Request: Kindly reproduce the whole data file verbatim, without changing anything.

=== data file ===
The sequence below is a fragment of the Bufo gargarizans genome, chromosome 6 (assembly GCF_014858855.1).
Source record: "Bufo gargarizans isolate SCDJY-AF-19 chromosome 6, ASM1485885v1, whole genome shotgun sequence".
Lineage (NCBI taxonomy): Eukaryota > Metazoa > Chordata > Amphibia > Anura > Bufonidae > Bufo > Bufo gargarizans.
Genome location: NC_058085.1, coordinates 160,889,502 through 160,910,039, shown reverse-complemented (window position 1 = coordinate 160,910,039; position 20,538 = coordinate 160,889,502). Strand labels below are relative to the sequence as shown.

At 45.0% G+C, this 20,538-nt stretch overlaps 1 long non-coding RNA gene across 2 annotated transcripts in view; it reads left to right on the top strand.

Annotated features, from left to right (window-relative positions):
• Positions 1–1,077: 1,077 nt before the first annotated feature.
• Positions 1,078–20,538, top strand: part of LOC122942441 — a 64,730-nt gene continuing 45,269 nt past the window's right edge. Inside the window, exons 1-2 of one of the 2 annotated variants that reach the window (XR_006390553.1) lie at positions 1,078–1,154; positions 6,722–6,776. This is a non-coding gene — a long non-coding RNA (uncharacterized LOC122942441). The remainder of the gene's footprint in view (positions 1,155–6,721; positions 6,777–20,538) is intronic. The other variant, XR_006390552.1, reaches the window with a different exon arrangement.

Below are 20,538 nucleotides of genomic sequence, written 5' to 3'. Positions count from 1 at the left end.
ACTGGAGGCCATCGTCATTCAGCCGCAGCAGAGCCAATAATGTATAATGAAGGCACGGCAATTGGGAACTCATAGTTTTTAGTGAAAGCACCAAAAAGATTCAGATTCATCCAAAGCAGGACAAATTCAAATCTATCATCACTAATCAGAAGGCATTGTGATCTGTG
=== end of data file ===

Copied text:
The sequence below is a fragment of the Bufo gargarizans genome, chromosome 6 (assembly GCF_014858855.1).
Source record: "Bufo gargarizans isolate SCDJY-AF-19 chromosome 6, ASM1485885v1, whole genome shotgun sequence".
Lineage (NCBI taxonomy): Eukaryota > Metazoa > Chordata > Amphibia > Anura > Bufonidae > Bufo > Bufo gargarizans.
Genome location: NC_058085.1, coordinates 160,889,502 through 160,910,039, shown reverse-complemented (window position 1 = coordinate 160,910,039; position 20,538 = coordinate 160,889,502). Strand labels below are relative to the sequence as shown.

At 45.0% G+C, this 20,538-nt stretch overlaps 1 long non-coding RNA gene across 2 annotated transcripts in view; it reads left to right on the top strand.

Annotated features, from left to right (window-relative positions):
• Positions 1–1,077: 1,077 nt before the first annotated feature.
• Positions 1,078–20,538, top strand: part of LOC122942441 — a 64,730-nt gene continuing 45,269 nt past the window's right edge. Inside the window, exons 1-2 of one of the 2 annotated variants that reach the window (XR_006390553.1) lie at positions 1,078–1,154; positions 6,722–6,776. This is a non-coding gene — a long non-coding RNA (uncharacterized LOC122942441). The remainder of the gene's footprint in view (positions 1,155–6,721; positions 6,777–20,538) is intronic. The other variant, XR_006390552.1, reaches the window with a different exon arrangement.

Below are 20,538 nucleotides of genomic sequence, written 5' to 3'. Positions count from 1 at the left end.
ACTGGAGGCCATCGTCATTCAGCCGCAGCAGAGCCAATAATGTATAATGAAGGCACGGCAATTGGGAACTCATAGTTTTTAGTGAAAGCACCAAAAAGATTCAGATTCATCCAAAGCAGGACAAATTCAAATCTATCATCACTAATCAGAAGGCATTGTGATCTGTG